Gabbard has cosponsored and supported anti-discrimination legislation like the Fair and Equal Housing Act, Freedom from Discrimination in Credit Act, Juror Non-Discrimination Act, Student Non-Discrimination Act, Safe Schools Improvement Act, Do No Harm Act, and the Therapeutic Fraud Prevention Act. Additionally, Rep. Gabbard has advocated in support of the LGBT community serving in the U.S. Armed Forces. For more on the congresswoman's work to fight for civil rights and equality, click here.

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SINE DIE, NOW WHAT? is a training session, hosted by the Membership Committee of the Democratic Party of Hawai‘i. The training happens Thursday, May 30 from 6 p.m. to 7:30 p.m. at DPH HQ in Honolulu. Teleconference by dialing (712) 451-0200 and entering meeting ID 938390#. Videoconference at join.freeconferencecall.com/dph2018, enter meeting ID dph2018. To teleconference or videoconference, please also RSVP by email to info@hawaiidemocrats.org. to receive hand-outs before the training starts.
     All training by MCDPH, unless otherwise stated, are for Democratic Party of Hawai‘i members only. To sign up, go to hawaiidemocrats.org/join/. Facebook Event, click here.
     The training session covers what to do if a bill passed and is on the Governor's Desk as well as what to do if a bill failed.
      In preparation for 2020, the Membership Committee is recruiting volunteers for several standing committees. To sign up, complete this online form eepurl.com/graAOf. The respective co-chair(s) will reach out to applicants.

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KAʻŪ RURAL HEALTH COMMUNITY ASSOCIATION'S 21st annual Rural Health Conference and General Membership Meeting will partially focus on embracing and understanding the cultural transition of Marshallese. The meeting happens Friday, May 24, 9 a.m. to 1:30 p.m., at Pāhala Community Center.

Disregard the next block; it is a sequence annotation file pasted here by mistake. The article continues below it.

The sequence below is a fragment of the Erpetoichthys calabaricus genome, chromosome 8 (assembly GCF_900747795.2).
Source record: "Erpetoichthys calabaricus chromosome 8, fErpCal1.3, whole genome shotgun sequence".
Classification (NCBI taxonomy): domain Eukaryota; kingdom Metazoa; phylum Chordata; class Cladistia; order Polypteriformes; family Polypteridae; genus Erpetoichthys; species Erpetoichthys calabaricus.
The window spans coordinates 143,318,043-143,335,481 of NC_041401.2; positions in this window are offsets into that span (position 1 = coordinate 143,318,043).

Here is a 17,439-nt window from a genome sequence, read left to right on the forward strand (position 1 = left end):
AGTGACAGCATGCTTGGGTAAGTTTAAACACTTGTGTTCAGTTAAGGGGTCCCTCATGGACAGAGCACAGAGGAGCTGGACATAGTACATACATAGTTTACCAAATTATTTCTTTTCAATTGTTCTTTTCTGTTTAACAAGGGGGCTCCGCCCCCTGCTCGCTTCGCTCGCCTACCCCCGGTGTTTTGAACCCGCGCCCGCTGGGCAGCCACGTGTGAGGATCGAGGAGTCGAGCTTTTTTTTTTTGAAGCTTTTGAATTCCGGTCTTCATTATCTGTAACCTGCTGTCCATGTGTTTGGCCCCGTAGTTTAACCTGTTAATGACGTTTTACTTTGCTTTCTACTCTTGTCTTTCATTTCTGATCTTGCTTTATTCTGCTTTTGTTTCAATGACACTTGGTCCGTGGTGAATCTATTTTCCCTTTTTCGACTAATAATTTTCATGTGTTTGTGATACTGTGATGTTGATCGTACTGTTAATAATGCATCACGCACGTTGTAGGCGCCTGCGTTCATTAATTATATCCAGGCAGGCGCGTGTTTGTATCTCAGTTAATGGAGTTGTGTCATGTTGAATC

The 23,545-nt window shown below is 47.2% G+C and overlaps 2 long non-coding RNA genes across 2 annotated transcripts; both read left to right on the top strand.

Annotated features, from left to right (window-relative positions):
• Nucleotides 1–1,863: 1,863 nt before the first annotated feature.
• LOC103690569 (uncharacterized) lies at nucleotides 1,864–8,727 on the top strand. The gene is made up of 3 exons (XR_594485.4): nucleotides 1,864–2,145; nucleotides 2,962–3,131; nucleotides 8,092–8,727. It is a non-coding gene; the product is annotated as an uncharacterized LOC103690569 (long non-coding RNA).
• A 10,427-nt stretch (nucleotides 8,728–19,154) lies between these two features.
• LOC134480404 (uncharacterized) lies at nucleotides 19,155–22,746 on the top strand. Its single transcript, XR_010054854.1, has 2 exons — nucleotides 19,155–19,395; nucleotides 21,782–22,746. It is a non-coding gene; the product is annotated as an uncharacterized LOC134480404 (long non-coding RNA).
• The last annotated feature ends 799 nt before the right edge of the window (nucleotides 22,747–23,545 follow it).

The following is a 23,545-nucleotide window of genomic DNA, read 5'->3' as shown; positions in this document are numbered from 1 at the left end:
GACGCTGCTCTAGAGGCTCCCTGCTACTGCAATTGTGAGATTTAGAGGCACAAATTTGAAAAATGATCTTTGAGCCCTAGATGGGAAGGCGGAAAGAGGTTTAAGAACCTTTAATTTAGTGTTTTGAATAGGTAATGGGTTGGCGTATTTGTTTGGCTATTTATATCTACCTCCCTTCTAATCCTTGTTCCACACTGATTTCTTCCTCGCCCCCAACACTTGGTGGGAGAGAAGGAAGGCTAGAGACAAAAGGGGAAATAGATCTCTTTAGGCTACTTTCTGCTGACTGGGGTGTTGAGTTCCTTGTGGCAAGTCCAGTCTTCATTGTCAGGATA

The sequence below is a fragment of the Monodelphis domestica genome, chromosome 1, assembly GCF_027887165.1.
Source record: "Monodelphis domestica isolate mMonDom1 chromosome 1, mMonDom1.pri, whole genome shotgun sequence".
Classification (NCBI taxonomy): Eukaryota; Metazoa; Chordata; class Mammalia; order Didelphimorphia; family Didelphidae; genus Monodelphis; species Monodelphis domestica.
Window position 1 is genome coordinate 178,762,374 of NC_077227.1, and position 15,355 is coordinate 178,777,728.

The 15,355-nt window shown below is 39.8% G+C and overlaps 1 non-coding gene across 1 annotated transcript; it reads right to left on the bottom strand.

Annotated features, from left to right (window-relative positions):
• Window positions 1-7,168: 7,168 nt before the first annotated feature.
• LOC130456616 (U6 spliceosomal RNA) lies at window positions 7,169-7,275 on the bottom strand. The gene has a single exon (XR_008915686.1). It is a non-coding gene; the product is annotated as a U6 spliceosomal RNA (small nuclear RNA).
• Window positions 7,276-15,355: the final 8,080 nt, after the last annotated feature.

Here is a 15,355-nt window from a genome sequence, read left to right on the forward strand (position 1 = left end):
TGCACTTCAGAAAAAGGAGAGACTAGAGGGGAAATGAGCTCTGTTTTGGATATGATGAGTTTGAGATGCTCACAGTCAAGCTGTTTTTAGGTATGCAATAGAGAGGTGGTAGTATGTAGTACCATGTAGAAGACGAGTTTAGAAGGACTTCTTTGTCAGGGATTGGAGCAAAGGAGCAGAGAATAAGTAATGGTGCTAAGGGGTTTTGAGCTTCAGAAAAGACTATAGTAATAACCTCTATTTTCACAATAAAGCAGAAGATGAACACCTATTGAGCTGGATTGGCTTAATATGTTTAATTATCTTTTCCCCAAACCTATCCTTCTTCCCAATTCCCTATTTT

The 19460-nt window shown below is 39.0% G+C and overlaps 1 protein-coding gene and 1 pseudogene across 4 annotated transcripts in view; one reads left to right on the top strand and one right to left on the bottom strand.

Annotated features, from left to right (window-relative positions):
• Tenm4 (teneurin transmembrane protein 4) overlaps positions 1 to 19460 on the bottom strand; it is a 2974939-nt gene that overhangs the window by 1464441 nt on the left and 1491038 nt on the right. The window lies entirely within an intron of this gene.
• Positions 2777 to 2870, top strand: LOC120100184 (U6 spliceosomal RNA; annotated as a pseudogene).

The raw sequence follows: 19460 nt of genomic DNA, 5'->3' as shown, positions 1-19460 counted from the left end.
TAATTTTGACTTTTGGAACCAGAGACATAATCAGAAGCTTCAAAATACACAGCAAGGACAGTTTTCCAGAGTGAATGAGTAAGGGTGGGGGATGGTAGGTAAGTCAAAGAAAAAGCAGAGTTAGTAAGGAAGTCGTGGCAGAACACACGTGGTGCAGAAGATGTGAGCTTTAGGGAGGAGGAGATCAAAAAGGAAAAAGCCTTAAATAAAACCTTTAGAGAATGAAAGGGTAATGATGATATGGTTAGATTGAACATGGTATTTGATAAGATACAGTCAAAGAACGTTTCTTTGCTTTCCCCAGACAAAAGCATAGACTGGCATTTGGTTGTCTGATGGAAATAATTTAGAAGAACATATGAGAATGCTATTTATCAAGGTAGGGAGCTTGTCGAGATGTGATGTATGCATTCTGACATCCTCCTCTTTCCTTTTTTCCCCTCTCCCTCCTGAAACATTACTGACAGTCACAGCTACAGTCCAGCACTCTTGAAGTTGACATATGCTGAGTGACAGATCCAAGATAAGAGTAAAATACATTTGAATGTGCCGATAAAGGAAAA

The meeting features youth achievements recognition and community resource networks, and offers free health screenings, informational booths, food exhibits, and door prizes.
     Special guests are Dr. Neal Palafox, MD, MPH Professor; University of Hawaiʻi; John A. Burns School of Medicine; and Department of Family Medicine and Community Health.
     To be a vendor at the event, call the Resource and Distance Learning Center at 928-0101.
     Kaʻū Rural Health, with a slogan of Nānā I Ke Kumu O Kaʻū, Look to the Source of Kaʻū, is a community-based membership non-profit charitable organization which evolved from a community grassroots coalition to preserve quality healthcare access in rural communities. In 1998, that coalition kept Kaʻū hospital's 24-hour emergency room services open. See krhcai.com.

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LOW INCOME HOME ENERGY ASSISTANCE PROGRAM announced this week that applications will be open June 3 through 28. LIHEP offers two programs to assist with payment of heating and cooling costs for low income families. Energy Crisis Intervention is for households on the verge of utility disconnect; Energy Credit is for non-crisis utility payment.
    Beginning June 3, sign up at Hawai‘i County Economic Opportunity office in Nā‘ālehu, back of Senior Center, Wednesdays through Fridays, 8 a.m. to 1 p.m. and Ocean View Community Center, Mondays and Tuesdays, 8 a.m. to 1 p.m. All offices are closed Tuesday, June 11 for the Kamehameha Day holiday.
     To qualify, household members must be U.S. citizens or Lawful Permanent Residents; all adults in the household must sign the application and provide picture ID; and household members over one year must provide a social security card. Household income must be below 150% of Federal Poverty Level. Applicants must also bring a current electric or gas bill, secondary proof of residence, and proof of income for all household members.
     See hceoc.net/programs/energy for full list of requirements and to download forms.